Inorganic compounds that contain chlorine as an integral part of the molecule.
A chlorinated hydrocarbon used as an industrial solvent and cooling liquid in electrical transformers. It is a potential carcinogen.
A greenish-yellow, diatomic gas that is a member of the halogen family of elements. It has the atomic symbol Cl, atomic number 17, and atomic weight 70.906. It is a powerful irritant that can cause fatal pulmonary edema. Chlorine is used in manufacturing, as a reagent in synthetic chemistry, for water purification, and in the production of chlorinated lime, which is used in fabric bleaching.
The discarding or destroying of garbage, sewage, or other waste matter or its transformation into something useful or innocuous.
Persons or entities that introduce a novel composition, device, or process, as well as improvements thereof.
Exclusive legal rights or privileges applied to inventions, plants, etc.
A clear, odorless, tasteless liquid that is essential for most animal and plant life and is an excellent solvent for many substances. The chemical formula is hydrogen oxide (H2O). (McGraw-Hill Dictionary of Scientific and Technical Terms, 4th ed)
Property, such as patents, trademarks, and copyright, that results from creative effort. The Patent and Copyright Clause (Art. 1, Sec. 8, cl. 8) of the United States Constitution provides for promoting the progress of science and useful arts by securing for limited times to authors and inventors, the exclusive right to their respective writings and discoveries. (From Black's Law Dictionary, 5th ed, p1014)
Spectroscopic method of measuring the magnetic moment of elementary particles such as atomic nuclei, protons or electrons. It is employed in clinical applications such as NMR Tomography (MAGNETIC RESONANCE IMAGING).
Solutions prepared for exchange across a semipermeable membrane of solutes below a molecular size determined by the cutoff threshold of the membrane material.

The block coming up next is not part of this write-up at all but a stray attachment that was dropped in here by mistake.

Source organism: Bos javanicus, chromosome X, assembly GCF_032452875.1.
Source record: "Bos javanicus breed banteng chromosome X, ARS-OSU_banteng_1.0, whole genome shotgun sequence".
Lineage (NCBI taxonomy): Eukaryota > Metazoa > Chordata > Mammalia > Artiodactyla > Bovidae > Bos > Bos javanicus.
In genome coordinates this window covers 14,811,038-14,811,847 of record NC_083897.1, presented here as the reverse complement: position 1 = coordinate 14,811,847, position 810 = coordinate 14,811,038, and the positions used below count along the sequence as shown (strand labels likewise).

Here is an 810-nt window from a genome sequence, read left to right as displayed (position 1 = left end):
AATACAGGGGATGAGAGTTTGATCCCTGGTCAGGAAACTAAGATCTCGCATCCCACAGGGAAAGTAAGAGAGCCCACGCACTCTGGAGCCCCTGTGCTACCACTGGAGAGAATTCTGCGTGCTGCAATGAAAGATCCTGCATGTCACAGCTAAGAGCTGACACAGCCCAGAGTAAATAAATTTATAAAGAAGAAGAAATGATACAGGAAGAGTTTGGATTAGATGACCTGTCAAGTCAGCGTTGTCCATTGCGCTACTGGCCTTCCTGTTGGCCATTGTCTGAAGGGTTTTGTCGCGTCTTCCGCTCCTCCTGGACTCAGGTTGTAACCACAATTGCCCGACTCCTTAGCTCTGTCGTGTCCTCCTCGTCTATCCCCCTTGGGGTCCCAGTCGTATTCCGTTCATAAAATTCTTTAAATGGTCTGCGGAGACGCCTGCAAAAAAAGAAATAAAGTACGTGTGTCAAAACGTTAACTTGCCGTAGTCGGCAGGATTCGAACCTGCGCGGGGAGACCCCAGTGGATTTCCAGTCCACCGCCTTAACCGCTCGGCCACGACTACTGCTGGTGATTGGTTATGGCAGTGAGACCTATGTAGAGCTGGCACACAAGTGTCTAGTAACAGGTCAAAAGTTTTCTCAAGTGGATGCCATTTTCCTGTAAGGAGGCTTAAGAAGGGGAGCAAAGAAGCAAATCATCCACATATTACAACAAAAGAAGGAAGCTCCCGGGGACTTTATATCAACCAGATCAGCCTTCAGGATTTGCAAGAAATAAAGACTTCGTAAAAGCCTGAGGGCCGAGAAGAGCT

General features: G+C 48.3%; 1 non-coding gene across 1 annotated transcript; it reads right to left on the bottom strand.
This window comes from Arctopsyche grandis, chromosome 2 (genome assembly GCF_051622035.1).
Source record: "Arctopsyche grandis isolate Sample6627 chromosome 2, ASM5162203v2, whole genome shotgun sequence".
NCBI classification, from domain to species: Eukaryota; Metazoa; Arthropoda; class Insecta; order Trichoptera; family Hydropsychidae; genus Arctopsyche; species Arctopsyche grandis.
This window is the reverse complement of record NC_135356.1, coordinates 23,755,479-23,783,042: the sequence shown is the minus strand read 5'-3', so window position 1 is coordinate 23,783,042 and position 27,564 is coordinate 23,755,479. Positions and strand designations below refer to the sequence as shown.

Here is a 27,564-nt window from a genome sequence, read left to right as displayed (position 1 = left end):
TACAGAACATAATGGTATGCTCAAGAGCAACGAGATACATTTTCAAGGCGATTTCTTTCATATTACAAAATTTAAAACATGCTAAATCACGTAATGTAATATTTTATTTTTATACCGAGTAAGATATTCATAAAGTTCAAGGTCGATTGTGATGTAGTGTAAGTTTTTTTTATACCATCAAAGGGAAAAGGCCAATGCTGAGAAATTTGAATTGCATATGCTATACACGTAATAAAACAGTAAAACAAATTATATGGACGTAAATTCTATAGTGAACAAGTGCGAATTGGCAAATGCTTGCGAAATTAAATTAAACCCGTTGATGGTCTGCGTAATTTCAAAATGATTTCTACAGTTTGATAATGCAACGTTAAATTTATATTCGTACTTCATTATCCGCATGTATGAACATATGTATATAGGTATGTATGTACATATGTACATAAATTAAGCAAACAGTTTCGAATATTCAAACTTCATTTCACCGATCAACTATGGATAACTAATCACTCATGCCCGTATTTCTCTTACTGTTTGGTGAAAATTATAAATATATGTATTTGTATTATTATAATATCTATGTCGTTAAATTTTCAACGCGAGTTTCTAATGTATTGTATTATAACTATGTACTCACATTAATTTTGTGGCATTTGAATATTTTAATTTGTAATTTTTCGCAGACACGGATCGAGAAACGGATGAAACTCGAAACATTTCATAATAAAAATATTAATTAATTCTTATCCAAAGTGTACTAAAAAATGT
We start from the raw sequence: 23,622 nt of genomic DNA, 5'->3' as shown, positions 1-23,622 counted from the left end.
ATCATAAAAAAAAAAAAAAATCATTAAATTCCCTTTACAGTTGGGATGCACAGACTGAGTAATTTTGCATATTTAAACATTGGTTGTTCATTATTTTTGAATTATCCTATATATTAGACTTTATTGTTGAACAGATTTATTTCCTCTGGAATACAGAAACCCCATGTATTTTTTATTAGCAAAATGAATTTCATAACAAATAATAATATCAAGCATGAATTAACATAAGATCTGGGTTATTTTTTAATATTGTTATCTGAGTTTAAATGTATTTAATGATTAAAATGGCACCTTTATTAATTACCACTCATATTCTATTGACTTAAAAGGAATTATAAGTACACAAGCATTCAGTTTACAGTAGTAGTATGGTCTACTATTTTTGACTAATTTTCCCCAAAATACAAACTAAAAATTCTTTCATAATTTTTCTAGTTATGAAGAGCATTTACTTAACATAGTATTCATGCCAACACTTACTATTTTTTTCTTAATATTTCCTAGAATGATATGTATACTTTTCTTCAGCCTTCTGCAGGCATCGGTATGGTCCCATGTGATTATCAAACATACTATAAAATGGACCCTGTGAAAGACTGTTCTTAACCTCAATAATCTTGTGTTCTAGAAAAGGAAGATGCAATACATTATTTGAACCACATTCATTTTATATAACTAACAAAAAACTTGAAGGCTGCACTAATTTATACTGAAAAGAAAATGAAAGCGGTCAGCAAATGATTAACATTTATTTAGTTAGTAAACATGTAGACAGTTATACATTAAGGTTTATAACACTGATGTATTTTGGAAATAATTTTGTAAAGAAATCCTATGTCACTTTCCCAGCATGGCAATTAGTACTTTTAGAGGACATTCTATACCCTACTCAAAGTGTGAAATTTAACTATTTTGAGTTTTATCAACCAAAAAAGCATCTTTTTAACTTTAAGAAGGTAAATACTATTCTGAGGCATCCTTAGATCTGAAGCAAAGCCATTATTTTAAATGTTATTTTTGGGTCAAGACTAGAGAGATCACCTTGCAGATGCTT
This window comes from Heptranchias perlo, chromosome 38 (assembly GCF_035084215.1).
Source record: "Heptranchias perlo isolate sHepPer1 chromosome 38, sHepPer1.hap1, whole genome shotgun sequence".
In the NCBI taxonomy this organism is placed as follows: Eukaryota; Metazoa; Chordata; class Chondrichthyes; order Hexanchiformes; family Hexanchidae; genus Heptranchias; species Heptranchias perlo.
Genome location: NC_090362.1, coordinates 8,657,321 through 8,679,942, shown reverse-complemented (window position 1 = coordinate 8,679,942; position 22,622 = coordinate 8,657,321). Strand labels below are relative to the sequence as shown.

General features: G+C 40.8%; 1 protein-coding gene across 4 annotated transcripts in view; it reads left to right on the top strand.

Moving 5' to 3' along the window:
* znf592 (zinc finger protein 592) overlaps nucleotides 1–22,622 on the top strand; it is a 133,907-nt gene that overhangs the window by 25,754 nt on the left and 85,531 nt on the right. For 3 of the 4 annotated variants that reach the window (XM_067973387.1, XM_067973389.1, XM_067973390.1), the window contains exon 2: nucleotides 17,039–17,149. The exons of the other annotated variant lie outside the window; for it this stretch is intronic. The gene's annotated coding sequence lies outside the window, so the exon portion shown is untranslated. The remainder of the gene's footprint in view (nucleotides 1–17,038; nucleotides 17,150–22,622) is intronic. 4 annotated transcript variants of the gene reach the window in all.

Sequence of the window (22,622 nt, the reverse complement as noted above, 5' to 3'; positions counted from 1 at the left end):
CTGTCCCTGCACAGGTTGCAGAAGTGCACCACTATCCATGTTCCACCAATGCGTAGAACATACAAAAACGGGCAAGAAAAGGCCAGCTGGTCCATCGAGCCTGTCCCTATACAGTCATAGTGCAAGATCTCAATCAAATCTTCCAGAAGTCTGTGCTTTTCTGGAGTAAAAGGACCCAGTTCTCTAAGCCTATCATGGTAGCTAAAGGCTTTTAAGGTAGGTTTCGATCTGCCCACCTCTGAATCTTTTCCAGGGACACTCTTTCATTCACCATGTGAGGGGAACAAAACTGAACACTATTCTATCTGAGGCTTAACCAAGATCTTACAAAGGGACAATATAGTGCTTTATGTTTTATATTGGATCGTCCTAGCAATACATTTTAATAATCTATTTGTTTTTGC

A type of stress exerted uniformly in all directions. Its measure is the force exerted per unit area. (McGraw-Hill Dictionary of Scientific and Technical Terms, 6th ed)
The first chemical element in the periodic table. It has the atomic symbol H, atomic number 1, and atomic weight [1.00784; 1.00811]. It exists, under normal conditions, as a colorless, odorless, tasteless, diatomic gas. Hydrogen ions are PROTONS. Besides the common H1 isotope, hydrogen exists as the stable isotope DEUTERIUM and the unstable, radioactive isotope TRITIUM.
The vapor state of matter; nonelastic fluids in which the molecules are in free movement and their mean positions far apart. Gases tend to expand indefinitely, to diffuse and mix readily with other gases, to have definite relations of volume, temperature, and pressure, and to condense or liquefy at low temperatures or under sufficient pressure. (Grant & Hackh's Chemical Dictionary, 5th ed)
Hydrocarbon-rich byproducts from the non-fossilized BIOMASS that are combusted to generate energy as opposed to fossilized hydrocarbon deposits (FOSSIL FUELS).
The study of chemical changes resulting from electrical action and electrical activity resulting from chemical changes.
The pressure due to the weight of fluid.
Inorganic salts of the hypothetical acid ferrocyanic acid (H4Fe(CN)6).
Destruction by passage of a galvanic electric current, as in disintegration of a chemical compound in solution.